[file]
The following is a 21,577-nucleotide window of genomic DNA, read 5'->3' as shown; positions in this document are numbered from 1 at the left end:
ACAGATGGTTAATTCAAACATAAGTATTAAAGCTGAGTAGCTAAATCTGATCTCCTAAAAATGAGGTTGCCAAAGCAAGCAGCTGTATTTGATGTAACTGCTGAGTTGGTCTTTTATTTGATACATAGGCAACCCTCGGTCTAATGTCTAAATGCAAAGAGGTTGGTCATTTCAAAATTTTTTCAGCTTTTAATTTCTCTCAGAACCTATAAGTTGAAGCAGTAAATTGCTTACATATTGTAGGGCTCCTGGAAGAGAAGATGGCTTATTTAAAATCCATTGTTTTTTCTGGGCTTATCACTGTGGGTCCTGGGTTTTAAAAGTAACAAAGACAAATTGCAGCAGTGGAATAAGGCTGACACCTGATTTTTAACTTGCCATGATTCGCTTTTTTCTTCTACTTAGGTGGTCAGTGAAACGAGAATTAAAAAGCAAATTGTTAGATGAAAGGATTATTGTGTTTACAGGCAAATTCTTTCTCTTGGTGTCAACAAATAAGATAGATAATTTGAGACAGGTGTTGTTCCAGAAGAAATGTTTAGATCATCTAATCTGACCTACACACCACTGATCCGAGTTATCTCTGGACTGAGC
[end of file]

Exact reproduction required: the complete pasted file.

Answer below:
The following is a 21,577-nucleotide window of genomic DNA, read 5'->3' as shown; positions in this document are numbered from 1 at the left end:
ACAGATGGTTAATTCAAACATAAGTATTAAAGCTGAGTAGCTAAATCTGATCTCCTAAAAATGAGGTTGCCAAAGCAAGCAGCTGTATTTGATGTAACTGCTGAGTTGGTCTTTTATTTGATACATAGGCAACCCTCGGTCTAATGTCTAAATGCAAAGAGGTTGGTCATTTCAAAATTTTTTCAGCTTTTAATTTCTCTCAGAACCTATAAGTTGAAGCAGTAAATTGCTTACATATTGTAGGGCTCCTGGAAGAGAAGATGGCTTATTTAAAATCCATTGTTTTTTCTGGGCTTATCACTGTGGGTCCTGGGTTTTAAAAGTAACAAAGACAAATTGCAGCAGTGGAATAAGGCTGACACCTGATTTTTAACTTGCCATGATTCGCTTTTTTCTTCTACTTAGGTGGTCAGTGAAACGAGAATTAAAAAGCAAATTGTTAGATGAAAGGATTATTGTGTTTACAGGCAAATTCTTTCTCTTGGTGTCAACAAATAAGATAGATAATTTGAGACAGGTGTTGTTCCAGAAGAAATGTTTAGATCATCTAATCTGACCTACACACCACTGATCCGAGTTATCTCTGGACTGAGC